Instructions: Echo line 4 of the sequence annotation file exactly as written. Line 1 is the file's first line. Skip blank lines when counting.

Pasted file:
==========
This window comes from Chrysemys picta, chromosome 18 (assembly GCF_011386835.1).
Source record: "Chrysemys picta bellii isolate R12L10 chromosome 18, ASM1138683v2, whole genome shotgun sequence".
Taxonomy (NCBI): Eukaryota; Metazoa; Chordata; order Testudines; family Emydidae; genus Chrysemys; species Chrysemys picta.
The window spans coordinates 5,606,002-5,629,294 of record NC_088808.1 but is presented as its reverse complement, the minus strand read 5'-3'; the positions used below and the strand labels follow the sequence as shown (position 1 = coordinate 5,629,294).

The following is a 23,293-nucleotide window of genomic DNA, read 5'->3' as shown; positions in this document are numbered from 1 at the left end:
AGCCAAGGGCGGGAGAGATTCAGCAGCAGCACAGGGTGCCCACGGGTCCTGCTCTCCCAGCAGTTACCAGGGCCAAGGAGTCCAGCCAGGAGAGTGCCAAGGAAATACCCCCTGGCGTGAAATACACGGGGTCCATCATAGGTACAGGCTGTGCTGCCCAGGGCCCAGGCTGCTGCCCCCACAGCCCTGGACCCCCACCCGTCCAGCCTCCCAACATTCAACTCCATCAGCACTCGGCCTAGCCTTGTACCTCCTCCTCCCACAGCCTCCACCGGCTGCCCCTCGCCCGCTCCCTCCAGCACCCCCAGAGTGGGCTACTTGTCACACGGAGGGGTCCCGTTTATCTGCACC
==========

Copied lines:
The window spans coordinates 5,606,002-5,629,294 of record NC_088808.1 but is presented as its reverse complement, the minus strand read 5'-3'; the positions used below and the strand labels follow the sequence as shown (position 1 = coordinate 5,629,294).